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Hebron Marsh at Newfound Audubon Center's Ash Cottage

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Directions

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About

In 1860, the Hebron Marsh was farmland and pasture. The Ash Cottage was part of a large farm tract owned by the Crosby family. In 1935, this property was purchased by the Norton family. In 1979, Hope Norton Iaccaci donated the property in memory of her husband, Paul Thayer Iaccaci. The Sanctuary includes 34 acres on both sides of North Shore Road and contains the only marsh on the lake. This wetland area was formed at the mouth of the Cockermouth River when the lake was dammed.

Trail Guide

Hebron-Marsh-Trail-MapField Across North Shore Road

Mowed trail, 1.1 miles, approximately 1/2 hour
Follow the Beaver Trail into the field. The bluebird houses are popular, although the residents tend to be Tree Swallows rather than bluebirds. To keep the nesting birds at ease, please keep a safe distance from the boxes. Note the varying vegetation. This field contains several swales, which are low-lying areas that tend to be wetter than the surrounding field. Look for different vegetation, such as boneset and other wetland plants, that prefer these wetter areas. The prevalence of mosses and ground pines indicate the acid soil. In spring, look for trout lilies as well as bobolinks and other birds that nest in the field. In summer, an abundance of wildflowers bloom. You can get down to the Cockermouth River, a shallow river with a gravel bottom, in which you can wade. Deer, turkey, and raccoon tracks can often be found by the river, and there is evidence of ambitious beaver activity along the river bend.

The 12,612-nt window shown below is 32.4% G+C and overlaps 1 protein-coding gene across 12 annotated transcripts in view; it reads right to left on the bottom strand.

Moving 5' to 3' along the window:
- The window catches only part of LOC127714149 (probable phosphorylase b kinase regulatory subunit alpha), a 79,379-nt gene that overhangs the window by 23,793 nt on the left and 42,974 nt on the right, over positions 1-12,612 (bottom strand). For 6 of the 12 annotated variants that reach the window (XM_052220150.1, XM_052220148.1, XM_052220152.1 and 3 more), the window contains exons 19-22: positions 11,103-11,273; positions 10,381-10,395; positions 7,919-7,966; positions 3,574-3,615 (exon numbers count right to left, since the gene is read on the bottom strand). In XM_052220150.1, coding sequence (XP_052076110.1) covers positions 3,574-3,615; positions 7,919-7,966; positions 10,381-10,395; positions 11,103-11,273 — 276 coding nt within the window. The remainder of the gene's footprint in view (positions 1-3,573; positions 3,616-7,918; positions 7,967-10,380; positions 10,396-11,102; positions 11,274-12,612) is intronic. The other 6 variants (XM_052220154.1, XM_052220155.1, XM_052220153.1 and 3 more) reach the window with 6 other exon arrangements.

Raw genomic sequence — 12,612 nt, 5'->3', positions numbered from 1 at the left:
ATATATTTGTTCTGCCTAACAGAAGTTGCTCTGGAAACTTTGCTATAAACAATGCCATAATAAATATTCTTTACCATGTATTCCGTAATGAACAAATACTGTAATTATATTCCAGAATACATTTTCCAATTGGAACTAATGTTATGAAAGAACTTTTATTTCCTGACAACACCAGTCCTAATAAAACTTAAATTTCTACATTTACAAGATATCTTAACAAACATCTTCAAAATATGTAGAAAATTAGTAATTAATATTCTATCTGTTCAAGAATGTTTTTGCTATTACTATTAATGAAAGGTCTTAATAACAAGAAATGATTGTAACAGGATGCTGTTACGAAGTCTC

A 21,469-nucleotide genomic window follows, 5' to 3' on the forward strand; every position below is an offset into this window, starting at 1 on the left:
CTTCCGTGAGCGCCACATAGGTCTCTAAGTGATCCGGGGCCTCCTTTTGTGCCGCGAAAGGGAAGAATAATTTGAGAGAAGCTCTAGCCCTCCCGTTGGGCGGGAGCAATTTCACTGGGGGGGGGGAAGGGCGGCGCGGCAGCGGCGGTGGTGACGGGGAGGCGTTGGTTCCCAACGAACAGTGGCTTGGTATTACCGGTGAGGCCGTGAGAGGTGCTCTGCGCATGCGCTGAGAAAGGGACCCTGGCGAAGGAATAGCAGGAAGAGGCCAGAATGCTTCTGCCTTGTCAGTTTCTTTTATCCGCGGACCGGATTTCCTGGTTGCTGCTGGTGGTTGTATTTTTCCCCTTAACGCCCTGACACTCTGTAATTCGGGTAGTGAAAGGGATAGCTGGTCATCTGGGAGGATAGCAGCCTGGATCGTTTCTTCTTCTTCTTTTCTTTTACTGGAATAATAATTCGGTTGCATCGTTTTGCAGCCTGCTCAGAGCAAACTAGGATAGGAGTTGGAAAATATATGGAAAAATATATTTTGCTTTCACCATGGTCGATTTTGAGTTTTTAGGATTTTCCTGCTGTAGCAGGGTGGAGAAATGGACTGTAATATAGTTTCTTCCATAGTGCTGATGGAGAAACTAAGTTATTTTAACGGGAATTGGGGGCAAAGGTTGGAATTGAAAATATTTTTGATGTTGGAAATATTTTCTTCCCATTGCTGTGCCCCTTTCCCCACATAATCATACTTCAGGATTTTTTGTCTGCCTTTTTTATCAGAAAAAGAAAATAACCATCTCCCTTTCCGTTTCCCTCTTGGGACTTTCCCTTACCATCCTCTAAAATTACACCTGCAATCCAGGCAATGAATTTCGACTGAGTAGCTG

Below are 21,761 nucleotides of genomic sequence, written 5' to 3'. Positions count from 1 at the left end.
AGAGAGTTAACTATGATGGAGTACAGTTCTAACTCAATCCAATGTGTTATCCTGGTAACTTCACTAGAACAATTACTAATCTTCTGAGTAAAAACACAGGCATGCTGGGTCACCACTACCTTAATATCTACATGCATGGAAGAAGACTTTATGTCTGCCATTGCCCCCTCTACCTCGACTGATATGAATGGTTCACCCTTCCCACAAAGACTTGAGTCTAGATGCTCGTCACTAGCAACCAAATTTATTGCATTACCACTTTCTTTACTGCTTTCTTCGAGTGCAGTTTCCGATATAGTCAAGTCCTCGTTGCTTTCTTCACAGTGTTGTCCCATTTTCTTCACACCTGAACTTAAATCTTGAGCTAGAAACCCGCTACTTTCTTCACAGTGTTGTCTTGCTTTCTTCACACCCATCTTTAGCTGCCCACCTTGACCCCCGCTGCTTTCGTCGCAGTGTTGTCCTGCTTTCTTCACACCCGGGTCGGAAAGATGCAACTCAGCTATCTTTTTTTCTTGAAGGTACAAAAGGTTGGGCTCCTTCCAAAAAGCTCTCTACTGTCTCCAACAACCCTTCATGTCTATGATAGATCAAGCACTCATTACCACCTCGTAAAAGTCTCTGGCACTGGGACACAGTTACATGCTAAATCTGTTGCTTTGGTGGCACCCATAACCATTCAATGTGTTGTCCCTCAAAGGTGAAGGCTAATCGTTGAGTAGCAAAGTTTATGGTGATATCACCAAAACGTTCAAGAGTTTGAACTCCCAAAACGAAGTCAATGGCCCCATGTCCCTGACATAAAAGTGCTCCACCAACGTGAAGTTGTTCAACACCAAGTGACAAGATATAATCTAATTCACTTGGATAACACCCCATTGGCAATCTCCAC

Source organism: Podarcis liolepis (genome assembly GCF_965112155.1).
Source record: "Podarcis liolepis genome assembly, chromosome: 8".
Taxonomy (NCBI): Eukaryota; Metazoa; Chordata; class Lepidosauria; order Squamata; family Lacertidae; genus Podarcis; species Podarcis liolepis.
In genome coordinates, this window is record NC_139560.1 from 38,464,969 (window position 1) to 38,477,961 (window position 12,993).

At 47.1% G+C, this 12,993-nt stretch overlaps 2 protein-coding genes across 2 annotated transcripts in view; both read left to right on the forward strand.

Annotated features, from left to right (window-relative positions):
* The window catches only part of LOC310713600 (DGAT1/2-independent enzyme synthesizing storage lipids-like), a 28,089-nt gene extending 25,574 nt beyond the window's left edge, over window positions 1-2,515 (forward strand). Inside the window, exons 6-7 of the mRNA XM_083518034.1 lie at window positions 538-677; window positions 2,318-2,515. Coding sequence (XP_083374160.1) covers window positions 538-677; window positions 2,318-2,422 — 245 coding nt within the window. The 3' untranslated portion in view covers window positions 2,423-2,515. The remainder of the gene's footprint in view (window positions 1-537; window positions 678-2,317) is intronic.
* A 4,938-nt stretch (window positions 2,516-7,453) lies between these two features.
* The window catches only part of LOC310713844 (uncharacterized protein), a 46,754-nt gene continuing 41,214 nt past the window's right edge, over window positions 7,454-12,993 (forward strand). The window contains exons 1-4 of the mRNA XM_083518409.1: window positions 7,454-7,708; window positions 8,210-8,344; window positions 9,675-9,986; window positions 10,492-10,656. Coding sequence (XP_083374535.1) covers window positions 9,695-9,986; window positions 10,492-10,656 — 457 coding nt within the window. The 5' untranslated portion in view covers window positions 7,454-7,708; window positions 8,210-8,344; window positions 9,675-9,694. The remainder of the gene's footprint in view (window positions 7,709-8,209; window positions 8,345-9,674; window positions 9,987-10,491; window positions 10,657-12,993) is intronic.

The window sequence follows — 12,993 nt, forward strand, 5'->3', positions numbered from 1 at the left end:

Field Adjoining Ash Cottage Lawn

Mowed trail, .4 miles, approximately 15 minutes
Unlike soil managed for farming, this field is not fertilized and is therefore sandy and arid. Common vegetation here includes lichen, British soldier, low bush blueberries, reindeer moss, ground pine, and grape fern. Bluebird houses are provided along the edges.

Trail to Hebron Marsh

Follow the mowed path to the beginning of the trail to the marsh. This short trail descends through an oak forest to the edge of the marsh. Many species of ferns can be found here. Warblers are often found in these woods in the spring, summer, and fall. As you look out over the marsh, listen for the birds that nest here: Pied-billed Grebes, snipe, mallards, and Black Ducks have all been found, as well as muskrat and the occasional moose.

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Founded in 1914, NH Audubon’s mission is to protect New Hampshire’s natural environment for wildlife and for people. It is an independent statewide membership organization with four nature centers throughout the state. Expert educators give programs to children, families, and adults at centers and in schools. Staff biologists and volunteers conduct bird conservation efforts such as the Peregrine Falcon restoration. NH Audubon protects thousands of acres of wildlife habitat and is a voice for sound public policy on environmental issues. For information on NH Audubon, including membership, volunteering, programs, sanctuaries, and publications, call 224-9909, or visit www.nhaudubon.org.